Gaining a strong understanding of the English language is required before taking either of these exams.  Just as a reminder, Transparent Language has many resources for you to help you improve your English, so be sure to check these out if you think you will have to take one of these exams in the future.  There are also specific test-prep programs available to students once they have a firm foundation in English and need to practice for the TOFEL or IELTS.

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About the Author: Gabriele

Hi there! I am one of Transparent Language's ESL bloggers. I am a 32-year-old native English speaker who was born and raised in the United States. I am living in Washington, DC now, but I have lived all over the US and also spent many years living and working abroad. I started teaching English as a second language in 2005 after completing a Master's in Applied Linguists and a Certificate in English Language Teaching to Adults' (CELTA). Since that time I have taught ESL in the United States at the community college and university level. I have also gone on to pursue my doctorate in psychology and now I also teach courses in psychology. I like to stay connected to ESL learners around the world through Transparent Languages ESL Blog. Please ask questions and leave comments on the blog and I will be sure to answer them.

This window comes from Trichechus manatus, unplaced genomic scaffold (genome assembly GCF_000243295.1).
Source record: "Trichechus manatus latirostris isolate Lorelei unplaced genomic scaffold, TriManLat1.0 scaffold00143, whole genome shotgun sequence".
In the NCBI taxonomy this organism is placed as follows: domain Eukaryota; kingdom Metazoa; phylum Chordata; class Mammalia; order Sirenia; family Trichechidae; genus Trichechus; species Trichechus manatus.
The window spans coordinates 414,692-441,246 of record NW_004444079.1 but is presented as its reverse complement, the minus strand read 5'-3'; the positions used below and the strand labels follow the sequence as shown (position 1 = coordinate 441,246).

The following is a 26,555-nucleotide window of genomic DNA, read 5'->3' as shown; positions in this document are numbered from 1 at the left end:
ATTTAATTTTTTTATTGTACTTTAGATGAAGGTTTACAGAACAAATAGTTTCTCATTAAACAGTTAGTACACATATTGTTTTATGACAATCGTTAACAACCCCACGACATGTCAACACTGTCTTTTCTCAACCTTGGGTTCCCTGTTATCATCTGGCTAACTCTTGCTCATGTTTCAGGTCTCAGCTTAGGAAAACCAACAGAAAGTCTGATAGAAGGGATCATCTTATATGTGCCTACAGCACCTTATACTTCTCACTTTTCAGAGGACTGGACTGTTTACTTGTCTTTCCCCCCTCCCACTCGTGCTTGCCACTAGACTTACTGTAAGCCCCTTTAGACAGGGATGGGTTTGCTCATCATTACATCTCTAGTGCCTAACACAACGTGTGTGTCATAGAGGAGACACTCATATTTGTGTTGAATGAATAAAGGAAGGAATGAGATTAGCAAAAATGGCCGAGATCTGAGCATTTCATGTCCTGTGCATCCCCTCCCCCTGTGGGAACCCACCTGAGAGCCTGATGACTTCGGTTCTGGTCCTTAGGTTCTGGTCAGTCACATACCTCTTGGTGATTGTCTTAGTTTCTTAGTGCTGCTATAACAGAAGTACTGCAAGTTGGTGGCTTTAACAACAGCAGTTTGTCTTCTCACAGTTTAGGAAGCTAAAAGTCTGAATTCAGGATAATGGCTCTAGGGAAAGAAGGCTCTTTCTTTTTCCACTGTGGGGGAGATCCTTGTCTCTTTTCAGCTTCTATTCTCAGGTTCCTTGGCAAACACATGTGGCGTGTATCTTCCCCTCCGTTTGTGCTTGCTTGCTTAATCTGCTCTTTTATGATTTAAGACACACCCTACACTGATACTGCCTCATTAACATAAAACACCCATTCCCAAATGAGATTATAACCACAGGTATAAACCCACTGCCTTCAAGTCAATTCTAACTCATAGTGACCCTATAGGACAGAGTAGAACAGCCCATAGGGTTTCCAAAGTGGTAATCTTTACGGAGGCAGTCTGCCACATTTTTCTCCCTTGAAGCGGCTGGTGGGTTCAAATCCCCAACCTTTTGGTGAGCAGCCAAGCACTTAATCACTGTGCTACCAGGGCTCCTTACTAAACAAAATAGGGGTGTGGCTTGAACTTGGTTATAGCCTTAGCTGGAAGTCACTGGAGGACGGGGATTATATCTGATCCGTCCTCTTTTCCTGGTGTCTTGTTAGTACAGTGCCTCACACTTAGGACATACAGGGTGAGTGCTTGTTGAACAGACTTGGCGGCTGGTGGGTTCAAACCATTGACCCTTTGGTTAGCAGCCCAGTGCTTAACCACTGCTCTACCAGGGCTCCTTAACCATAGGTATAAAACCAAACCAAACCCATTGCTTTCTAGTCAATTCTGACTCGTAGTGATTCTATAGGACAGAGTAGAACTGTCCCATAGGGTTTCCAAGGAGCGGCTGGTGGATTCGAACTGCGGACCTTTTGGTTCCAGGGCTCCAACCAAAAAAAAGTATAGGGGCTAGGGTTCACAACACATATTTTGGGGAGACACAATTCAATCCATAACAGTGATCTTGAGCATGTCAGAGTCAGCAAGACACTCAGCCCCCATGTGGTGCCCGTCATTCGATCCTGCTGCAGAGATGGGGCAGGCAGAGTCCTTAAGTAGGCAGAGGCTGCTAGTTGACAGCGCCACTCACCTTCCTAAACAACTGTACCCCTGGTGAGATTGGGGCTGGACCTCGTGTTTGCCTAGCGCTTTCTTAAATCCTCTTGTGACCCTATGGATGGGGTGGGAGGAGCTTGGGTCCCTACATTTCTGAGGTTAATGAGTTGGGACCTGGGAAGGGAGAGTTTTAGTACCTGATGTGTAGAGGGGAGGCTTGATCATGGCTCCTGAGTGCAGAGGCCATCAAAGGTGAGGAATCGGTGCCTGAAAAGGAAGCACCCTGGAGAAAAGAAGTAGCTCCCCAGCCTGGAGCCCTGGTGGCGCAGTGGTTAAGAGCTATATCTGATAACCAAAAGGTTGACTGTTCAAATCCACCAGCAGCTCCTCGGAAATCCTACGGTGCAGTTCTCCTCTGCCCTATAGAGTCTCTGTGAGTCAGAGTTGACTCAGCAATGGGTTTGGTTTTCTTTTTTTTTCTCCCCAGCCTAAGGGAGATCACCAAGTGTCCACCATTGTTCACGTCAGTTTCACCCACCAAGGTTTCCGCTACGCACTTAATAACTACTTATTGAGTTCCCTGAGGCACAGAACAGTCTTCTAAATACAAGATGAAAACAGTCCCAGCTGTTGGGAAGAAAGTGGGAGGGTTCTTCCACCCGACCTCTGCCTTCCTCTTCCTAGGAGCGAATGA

1. sara:

    Good information about IELTS it is very useful for students

    IELTS speaking Sample test

  2. Rachrl:

    Why would someone choose one test over the other? I spoke to a university who accept both tests results, what should I consider when choosing between the TOFEL to IELTS?

    • Gabriele:

      @Rachrl Great question, but I’m not sure I am the most qualified person to answer it. I believe for most people the test they decide to take is the one that is required by the schools they are applying to, but if both tests are accepted then the choice is really up to the taker.
      You might want to check out this website for some help in deciding:
      Best of luck on whichever test you end up taking!

  3. Mansoor:

    What is the best book to teach IELTS for students who are weak in English in some countries like Iran?

  4. Ramadan Alshafie:

    what’s meant by transparent language?

    Thanx a million

  5. Paul:

    “As an ESL students, who is beginning to advance into more advanced classes you may begin to here these acronyms TOFEL and IELTS used more and more.”

    No offence, but as a native speaker who teaches English, I think you should know that you can’t use the indefinite article ‘an’ with the plural ‘students’. Also, you have incorrectly used a fairly basic homophone: ‘here’. The correct homophone for your context is ‘hear’.

    Finally, as you have given a discrete example, i.e. the names of the two tests, I would expect a colon, or at least a pair of adjectival commas, as part of your punctuation.

    I feel the need to point this out, as this is a blog about English teaching and testing. Teachers should try their best to model the language correctly, especially when presenting themselves as experts.

    I hope you’re not offended by my comment. It could be that you were in a rush to write the blog, so the content is mainly unedited.

  6. Mihret G/her:

    What is the best book and way of learning English in some African countries?